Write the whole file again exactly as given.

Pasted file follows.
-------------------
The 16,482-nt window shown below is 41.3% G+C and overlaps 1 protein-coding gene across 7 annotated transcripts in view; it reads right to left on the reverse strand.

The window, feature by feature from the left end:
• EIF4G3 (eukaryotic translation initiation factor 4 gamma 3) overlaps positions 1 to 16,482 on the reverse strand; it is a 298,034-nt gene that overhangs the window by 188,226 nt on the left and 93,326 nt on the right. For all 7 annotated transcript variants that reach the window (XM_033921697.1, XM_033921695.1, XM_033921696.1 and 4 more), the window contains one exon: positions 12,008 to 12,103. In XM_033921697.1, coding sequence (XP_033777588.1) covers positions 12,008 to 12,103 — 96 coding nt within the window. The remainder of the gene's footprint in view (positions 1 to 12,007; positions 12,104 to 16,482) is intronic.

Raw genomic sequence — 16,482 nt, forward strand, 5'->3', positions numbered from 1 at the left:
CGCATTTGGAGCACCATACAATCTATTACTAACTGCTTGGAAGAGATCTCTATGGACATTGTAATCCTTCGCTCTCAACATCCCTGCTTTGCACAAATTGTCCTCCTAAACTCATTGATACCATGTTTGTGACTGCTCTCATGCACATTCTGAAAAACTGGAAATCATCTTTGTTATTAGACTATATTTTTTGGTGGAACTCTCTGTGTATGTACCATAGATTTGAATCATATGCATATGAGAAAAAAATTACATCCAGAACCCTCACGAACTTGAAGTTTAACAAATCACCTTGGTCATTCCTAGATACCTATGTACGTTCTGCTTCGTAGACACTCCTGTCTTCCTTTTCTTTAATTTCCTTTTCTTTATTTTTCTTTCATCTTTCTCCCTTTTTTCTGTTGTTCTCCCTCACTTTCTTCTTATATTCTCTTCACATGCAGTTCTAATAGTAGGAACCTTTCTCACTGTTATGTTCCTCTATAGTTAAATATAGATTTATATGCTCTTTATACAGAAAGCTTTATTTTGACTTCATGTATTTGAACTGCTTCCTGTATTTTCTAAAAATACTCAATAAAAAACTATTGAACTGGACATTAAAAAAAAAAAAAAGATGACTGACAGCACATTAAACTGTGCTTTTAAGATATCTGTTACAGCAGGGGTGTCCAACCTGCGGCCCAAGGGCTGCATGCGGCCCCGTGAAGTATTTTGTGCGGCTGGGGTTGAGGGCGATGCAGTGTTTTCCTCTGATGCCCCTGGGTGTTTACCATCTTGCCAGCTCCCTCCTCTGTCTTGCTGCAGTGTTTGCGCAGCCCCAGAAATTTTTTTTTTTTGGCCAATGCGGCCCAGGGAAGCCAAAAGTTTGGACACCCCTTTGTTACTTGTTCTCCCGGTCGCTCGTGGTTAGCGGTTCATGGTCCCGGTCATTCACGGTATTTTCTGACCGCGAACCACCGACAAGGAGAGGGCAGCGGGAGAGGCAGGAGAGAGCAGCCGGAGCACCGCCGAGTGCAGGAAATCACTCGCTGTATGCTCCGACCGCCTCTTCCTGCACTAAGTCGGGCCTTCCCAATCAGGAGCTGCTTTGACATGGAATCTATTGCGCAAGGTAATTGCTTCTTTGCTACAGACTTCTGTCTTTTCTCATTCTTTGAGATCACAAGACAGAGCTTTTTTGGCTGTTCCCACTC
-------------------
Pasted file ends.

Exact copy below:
The 16,482-nt window shown below is 41.3% G+C and overlaps 1 protein-coding gene across 7 annotated transcripts in view; it reads right to left on the reverse strand.

The window, feature by feature from the left end:
• EIF4G3 (eukaryotic translation initiation factor 4 gamma 3) overlaps positions 1 to 16,482 on the reverse strand; it is a 298,034-nt gene that overhangs the window by 188,226 nt on the left and 93,326 nt on the right. For all 7 annotated transcript variants that reach the window (XM_033921697.1, XM_033921695.1, XM_033921696.1 and 4 more), the window contains one exon: positions 12,008 to 12,103. In XM_033921697.1, coding sequence (XP_033777588.1) covers positions 12,008 to 12,103 — 96 coding nt within the window. The remainder of the gene's footprint in view (positions 1 to 12,007; positions 12,104 to 16,482) is intronic.

Raw genomic sequence — 16,482 nt, forward strand, 5'->3', positions numbered from 1 at the left:
CGCATTTGGAGCACCATACAATCTATTACTAACTGCTTGGAAGAGATCTCTATGGACATTGTAATCCTTCGCTCTCAACATCCCTGCTTTGCACAAATTGTCCTCCTAAACTCATTGATACCATGTTTGTGACTGCTCTCATGCACATTCTGAAAAACTGGAAATCATCTTTGTTATTAGACTATATTTTTTGGTGGAACTCTCTGTGTATGTACCATAGATTTGAATCATATGCATATGAGAAAAAAATTACATCCAGAACCCTCACGAACTTGAAGTTTAACAAATCACCTTGGTCATTCCTAGATACCTATGTACGTTCTGCTTCGTAGACACTCCTGTCTTCCTTTTCTTTAATTTCCTTTTCTTTATTTTTCTTTCATCTTTCTCCCTTTTTTCTGTTGTTCTCCCTCACTTTCTTCTTATATTCTCTTCACATGCAGTTCTAATAGTAGGAACCTTTCTCACTGTTATGTTCCTCTATAGTTAAATATAGATTTATATGCTCTTTATACAGAAAGCTTTATTTTGACTTCATGTATTTGAACTGCTTCCTGTATTTTCTAAAAATACTCAATAAAAAACTATTGAACTGGACATTAAAAAAAAAAAAAAGATGACTGACAGCACATTAAACTGTGCTTTTAAGATATCTGTTACAGCAGGGGTGTCCAACCTGCGGCCCAAGGGCTGCATGCGGCCCCGTGAAGTATTTTGTGCGGCTGGGGTTGAGGGCGATGCAGTGTTTTCCTCTGATGCCCCTGGGTGTTTACCATCTTGCCAGCTCCCTCCTCTGTCTTGCTGCAGTGTTTGCGCAGCCCCAGAAATTTTTTTTTTTTGGCCAATGCGGCCCAGGGAAGCCAAAAGTTTGGACACCCCTTTGTTACTTGTTCTCCCGGTCGCTCGTGGTTAGCGGTTCATGGTCCCGGTCATTCACGGTATTTTCTGACCGCGAACCACCGACAAGGAGAGGGCAGCGGGAGAGGCAGGAGAGAGCAGCCGGAGCACCGCCGAGTGCAGGAAATCACTCGCTGTATGCTCCGACCGCCTCTTCCTGCACTAAGTCGGGCCTTCCCAATCAGGAGCTGCTTTGACATGGAATCTATTGCGCAAGGTAATTGCTTCTTTGCTACAGACTTCTGTCTTTTCTCATTCTTTGAGATCACAAGACAGAGCTTTTTTGGCTGTTCCCACTC